1. ENSURE MORE EQUITABLE ACCESS TO TECHNOLOGY

With students out of school, the main mode of learning available (to some) is through technology. But, as Dave Evans and Amina Mendez Acosta summarize based on recent education evidence in Africa, “edtech interventions continue to be a mixed bag;” some interventions support learning gains and others (like virtual teacher coaching), sadly have been less effective. Perhaps the biggest concern with edtech and remote learning is that to the extent it is effective, it benefits only those who have access to the technology. The key is to put equity at the heart of any edtech revolution. UNICEF draws out some promising practices for equitable remote learning based on lessons from 127 countries. And recent evidence from Botswana shows that low-tech interventions of SMS text messages and direct phone calls can be affordable and effective, translating into a reduction in innumeracy of up to 52%. Building more equitable technology solutions could benefit children through the crisis, and longer term could reduce delivery cost and enable individualized instruction.

  1. COMMIT TO OUR YOUNGEST CHILDREN

The first years of a child’s life are critical years when it comes to development and our youngest children are suffering as a result of the current crisis. There have been large scale attempts to soften the impacts, including through tremendous effort to support parents of young children. Early childhood education has gotten increased attention, including in recent evaluations in Africa, and the evidence continues to mount that access to early education supports child development and improves long term education outcomes. Encouragingly, recent evidence from India shows that simply hiring an anganwadi (child care center) worker specifically tasked with early childhood education had a social return on investment 12x the cost. It increased math, language, and executive function scores (and also, surprisingly, nutrition), with slightly higher returns for girls. These efforts need to be sustained and built upon—protecting the young children of today is how we will get through the crises of tomorrow.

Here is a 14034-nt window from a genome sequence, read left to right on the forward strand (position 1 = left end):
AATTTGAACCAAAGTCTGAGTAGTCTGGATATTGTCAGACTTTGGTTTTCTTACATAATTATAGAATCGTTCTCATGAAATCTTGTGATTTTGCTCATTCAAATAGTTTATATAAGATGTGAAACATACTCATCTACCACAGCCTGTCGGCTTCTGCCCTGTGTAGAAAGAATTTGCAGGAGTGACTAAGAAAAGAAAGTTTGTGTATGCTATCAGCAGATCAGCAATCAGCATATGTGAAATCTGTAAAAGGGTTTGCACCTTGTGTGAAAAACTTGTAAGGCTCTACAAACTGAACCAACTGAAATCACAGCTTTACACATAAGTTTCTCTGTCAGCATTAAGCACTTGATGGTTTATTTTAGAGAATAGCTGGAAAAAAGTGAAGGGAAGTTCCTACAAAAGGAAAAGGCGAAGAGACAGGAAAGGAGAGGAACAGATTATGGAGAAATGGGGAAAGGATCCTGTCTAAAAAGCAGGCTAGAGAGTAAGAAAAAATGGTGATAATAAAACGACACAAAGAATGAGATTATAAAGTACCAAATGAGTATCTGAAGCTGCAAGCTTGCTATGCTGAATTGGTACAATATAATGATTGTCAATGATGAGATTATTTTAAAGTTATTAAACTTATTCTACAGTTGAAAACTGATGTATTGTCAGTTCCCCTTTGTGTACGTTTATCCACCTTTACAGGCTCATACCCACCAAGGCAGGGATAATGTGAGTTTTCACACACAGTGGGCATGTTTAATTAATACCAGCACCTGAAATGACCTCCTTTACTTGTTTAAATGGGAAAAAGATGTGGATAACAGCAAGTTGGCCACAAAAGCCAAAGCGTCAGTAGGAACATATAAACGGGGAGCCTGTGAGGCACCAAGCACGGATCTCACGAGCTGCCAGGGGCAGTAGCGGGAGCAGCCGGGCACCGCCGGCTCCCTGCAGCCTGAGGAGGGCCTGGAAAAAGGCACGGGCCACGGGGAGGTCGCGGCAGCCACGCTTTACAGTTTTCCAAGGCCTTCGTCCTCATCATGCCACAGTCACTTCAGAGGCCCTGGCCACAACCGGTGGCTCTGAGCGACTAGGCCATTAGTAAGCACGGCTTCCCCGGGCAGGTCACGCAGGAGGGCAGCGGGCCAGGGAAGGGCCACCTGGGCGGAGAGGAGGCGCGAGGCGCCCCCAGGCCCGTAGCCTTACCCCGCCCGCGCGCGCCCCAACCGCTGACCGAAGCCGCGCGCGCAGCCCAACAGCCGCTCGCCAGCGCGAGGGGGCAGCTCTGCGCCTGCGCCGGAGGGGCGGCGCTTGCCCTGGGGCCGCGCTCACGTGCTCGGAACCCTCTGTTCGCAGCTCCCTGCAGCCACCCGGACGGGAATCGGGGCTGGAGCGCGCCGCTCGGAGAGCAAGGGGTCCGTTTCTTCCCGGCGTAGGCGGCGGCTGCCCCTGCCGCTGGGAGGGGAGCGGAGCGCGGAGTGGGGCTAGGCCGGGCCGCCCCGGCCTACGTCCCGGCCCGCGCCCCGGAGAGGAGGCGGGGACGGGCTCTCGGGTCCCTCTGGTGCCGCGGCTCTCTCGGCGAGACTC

1. CHANGE THE DEFAULT MODE OF OPERATING IN INTERNATIONAL DEVELOPMENT

We’re also encouraged to think that the current crisis may challenge us to think about the default mode of operating in international development. When flying in experts from afar is more difficult than ever and organizations are getting on with serving the communities to which they are near, the sector may finally have an opportunity to shift power and reinvent itself.

 

Putting the opportunities above into practice will require leaning into leadership — school leaders play a crucial role and women in decisionmaking roles may be especially powerful.

Several of these themes are echoed in the UN Secretary General’s policy brief on Education during COVID-19 and beyond. For additional fodder in imagining what education can look like on the other side of the pandemic, check out a thoughtful piece from IDEO and Imaginable Futures: Learning Reimagined: Radical Thinking for Equitable Futures. It touches on several of the themes above, as well as providing frameworks to open up your own thinking. Let us know what other opportunities are on your mind in the comments section below.

We also hope you’ll check out an interview with one of our founders, Mary Obelnicki, and Managing Director Erin Ganju on the Women’s Funding Network Podcast.


Comments (1)

  • Avatar Renu Seth Thank you for sharing the Puggle each month. We look forward to more collective action on the ground, that will help us achieve more by sharing resources. says: